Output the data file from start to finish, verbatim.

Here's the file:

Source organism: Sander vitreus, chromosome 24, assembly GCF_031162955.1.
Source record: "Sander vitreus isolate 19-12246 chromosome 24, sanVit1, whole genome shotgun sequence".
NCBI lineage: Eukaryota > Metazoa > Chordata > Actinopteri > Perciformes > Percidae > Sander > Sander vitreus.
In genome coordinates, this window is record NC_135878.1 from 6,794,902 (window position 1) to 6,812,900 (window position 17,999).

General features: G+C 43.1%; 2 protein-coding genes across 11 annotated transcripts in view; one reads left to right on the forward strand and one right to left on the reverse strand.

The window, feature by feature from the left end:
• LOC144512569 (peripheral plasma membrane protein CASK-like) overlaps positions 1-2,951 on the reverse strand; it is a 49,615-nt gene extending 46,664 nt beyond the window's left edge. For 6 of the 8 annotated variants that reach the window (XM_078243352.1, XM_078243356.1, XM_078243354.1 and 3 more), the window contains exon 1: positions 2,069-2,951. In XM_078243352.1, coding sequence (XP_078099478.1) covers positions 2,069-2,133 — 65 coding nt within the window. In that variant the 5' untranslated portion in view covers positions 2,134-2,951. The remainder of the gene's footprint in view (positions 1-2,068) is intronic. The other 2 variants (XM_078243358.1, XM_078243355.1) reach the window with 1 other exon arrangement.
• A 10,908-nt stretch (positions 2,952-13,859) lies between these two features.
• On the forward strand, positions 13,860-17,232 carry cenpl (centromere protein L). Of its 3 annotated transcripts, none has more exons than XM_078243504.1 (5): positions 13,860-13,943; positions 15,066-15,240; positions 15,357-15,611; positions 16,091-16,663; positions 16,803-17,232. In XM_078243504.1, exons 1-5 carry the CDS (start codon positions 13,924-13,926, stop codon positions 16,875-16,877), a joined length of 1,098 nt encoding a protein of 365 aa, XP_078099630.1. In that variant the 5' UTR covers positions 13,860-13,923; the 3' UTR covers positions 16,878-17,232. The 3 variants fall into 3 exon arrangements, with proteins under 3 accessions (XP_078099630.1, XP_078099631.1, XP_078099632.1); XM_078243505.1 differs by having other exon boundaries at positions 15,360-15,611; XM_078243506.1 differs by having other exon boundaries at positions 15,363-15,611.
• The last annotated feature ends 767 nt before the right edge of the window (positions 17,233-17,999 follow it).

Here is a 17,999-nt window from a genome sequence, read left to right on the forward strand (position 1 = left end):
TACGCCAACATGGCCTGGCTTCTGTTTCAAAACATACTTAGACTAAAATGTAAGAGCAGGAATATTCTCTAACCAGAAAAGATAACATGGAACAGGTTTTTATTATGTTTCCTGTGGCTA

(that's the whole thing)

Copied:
Source organism: Sander vitreus, chromosome 24, assembly GCF_031162955.1.
Source record: "Sander vitreus isolate 19-12246 chromosome 24, sanVit1, whole genome shotgun sequence".
NCBI lineage: Eukaryota > Metazoa > Chordata > Actinopteri > Perciformes > Percidae > Sander > Sander vitreus.
In genome coordinates, this window is record NC_135878.1 from 6,794,902 (window position 1) to 6,812,900 (window position 17,999).

General features: G+C 43.1%; 2 protein-coding genes across 11 annotated transcripts in view; one reads left to right on the forward strand and one right to left on the reverse strand.

The window, feature by feature from the left end:
• LOC144512569 (peripheral plasma membrane protein CASK-like) overlaps positions 1-2,951 on the reverse strand; it is a 49,615-nt gene extending 46,664 nt beyond the window's left edge. For 6 of the 8 annotated variants that reach the window (XM_078243352.1, XM_078243356.1, XM_078243354.1 and 3 more), the window contains exon 1: positions 2,069-2,951. In XM_078243352.1, coding sequence (XP_078099478.1) covers positions 2,069-2,133 — 65 coding nt within the window. In that variant the 5' untranslated portion in view covers positions 2,134-2,951. The remainder of the gene's footprint in view (positions 1-2,068) is intronic. The other 2 variants (XM_078243358.1, XM_078243355.1) reach the window with 1 other exon arrangement.
• A 10,908-nt stretch (positions 2,952-13,859) lies between these two features.
• On the forward strand, positions 13,860-17,232 carry cenpl (centromere protein L). Of its 3 annotated transcripts, none has more exons than XM_078243504.1 (5): positions 13,860-13,943; positions 15,066-15,240; positions 15,357-15,611; positions 16,091-16,663; positions 16,803-17,232. In XM_078243504.1, exons 1-5 carry the CDS (start codon positions 13,924-13,926, stop codon positions 16,875-16,877), a joined length of 1,098 nt encoding a protein of 365 aa, XP_078099630.1. In that variant the 5' UTR covers positions 13,860-13,923; the 3' UTR covers positions 16,878-17,232. The 3 variants fall into 3 exon arrangements, with proteins under 3 accessions (XP_078099630.1, XP_078099631.1, XP_078099632.1); XM_078243505.1 differs by having other exon boundaries at positions 15,360-15,611; XM_078243506.1 differs by having other exon boundaries at positions 15,363-15,611.
• The last annotated feature ends 767 nt before the right edge of the window (positions 17,233-17,999 follow it).

Here is a 17,999-nt window from a genome sequence, read left to right on the forward strand (position 1 = left end):
TACGCCAACATGGCCTGGCTTCTGTTTCAAAACATACTTAGACTAAAATGTAAGAGCAGGAATATTCTCTAACCAGAAAAGATAACATGGAACAGGTTTTTATTATGTTTCCTGTGGCTA